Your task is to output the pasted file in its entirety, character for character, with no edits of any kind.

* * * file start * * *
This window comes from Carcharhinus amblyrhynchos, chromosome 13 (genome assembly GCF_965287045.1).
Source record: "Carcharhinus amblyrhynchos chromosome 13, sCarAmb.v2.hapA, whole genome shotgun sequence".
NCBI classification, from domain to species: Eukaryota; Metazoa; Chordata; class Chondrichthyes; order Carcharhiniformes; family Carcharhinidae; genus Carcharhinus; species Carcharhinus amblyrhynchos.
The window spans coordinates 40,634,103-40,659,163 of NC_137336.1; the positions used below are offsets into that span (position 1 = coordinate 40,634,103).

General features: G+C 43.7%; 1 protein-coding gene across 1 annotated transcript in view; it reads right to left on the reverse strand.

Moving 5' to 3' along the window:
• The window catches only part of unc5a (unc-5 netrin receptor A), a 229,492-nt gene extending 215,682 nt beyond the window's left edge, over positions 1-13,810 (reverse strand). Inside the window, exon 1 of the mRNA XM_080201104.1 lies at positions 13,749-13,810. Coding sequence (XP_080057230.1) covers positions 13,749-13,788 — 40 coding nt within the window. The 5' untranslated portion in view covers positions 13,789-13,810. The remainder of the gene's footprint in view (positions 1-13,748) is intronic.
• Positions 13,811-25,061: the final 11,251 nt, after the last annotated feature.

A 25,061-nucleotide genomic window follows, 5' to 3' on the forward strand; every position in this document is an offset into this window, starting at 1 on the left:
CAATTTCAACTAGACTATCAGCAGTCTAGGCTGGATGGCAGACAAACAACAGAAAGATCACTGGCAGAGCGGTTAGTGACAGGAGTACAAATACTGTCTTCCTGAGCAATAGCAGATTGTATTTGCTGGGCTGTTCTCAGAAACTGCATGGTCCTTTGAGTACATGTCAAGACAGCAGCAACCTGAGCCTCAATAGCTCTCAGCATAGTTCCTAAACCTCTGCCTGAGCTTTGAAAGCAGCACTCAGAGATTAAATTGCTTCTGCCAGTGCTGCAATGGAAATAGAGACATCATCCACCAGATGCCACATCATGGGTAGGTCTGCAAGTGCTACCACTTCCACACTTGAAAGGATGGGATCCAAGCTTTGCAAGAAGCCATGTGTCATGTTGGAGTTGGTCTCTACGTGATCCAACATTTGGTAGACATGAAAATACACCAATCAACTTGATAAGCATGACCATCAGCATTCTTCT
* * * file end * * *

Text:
This window comes from Carcharhinus amblyrhynchos, chromosome 13 (genome assembly GCF_965287045.1).
Source record: "Carcharhinus amblyrhynchos chromosome 13, sCarAmb.v2.hapA, whole genome shotgun sequence".
NCBI classification, from domain to species: Eukaryota; Metazoa; Chordata; class Chondrichthyes; order Carcharhiniformes; family Carcharhinidae; genus Carcharhinus; species Carcharhinus amblyrhynchos.
The window spans coordinates 40,634,103-40,659,163 of NC_137336.1; the positions used below are offsets into that span (position 1 = coordinate 40,634,103).

General features: G+C 43.7%; 1 protein-coding gene across 1 annotated transcript in view; it reads right to left on the reverse strand.

Moving 5' to 3' along the window:
• The window catches only part of unc5a (unc-5 netrin receptor A), a 229,492-nt gene extending 215,682 nt beyond the window's left edge, over positions 1-13,810 (reverse strand). Inside the window, exon 1 of the mRNA XM_080201104.1 lies at positions 13,749-13,810. Coding sequence (XP_080057230.1) covers positions 13,749-13,788 — 40 coding nt within the window. The 5' untranslated portion in view covers positions 13,789-13,810. The remainder of the gene's footprint in view (positions 1-13,748) is intronic.
• Positions 13,811-25,061: the final 11,251 nt, after the last annotated feature.

A 25,061-nucleotide genomic window follows, 5' to 3' on the forward strand; every position in this document is an offset into this window, starting at 1 on the left:
CAATTTCAACTAGACTATCAGCAGTCTAGGCTGGATGGCAGACAAACAACAGAAAGATCACTGGCAGAGCGGTTAGTGACAGGAGTACAAATACTGTCTTCCTGAGCAATAGCAGATTGTATTTGCTGGGCTGTTCTCAGAAACTGCATGGTCCTTTGAGTACATGTCAAGACAGCAGCAACCTGAGCCTCAATAGCTCTCAGCATAGTTCCTAAACCTCTGCCTGAGCTTTGAAAGCAGCACTCAGAGATTAAATTGCTTCTGCCAGTGCTGCAATGGAAATAGAGACATCATCCACCAGATGCCACATCATGGGTAGGTCTGCAAGTGCTACCACTTCCACACTTGAAAGGATGGGATCCAAGCTTTGCAAGAAGCCATGTGTCATGTTGGAGTTGGTCTCTACGTGATCCAACATTTGGTAGACATGAAAATACACCAATCAACTTGATAAGCATGACCATCAGCATTCTTCT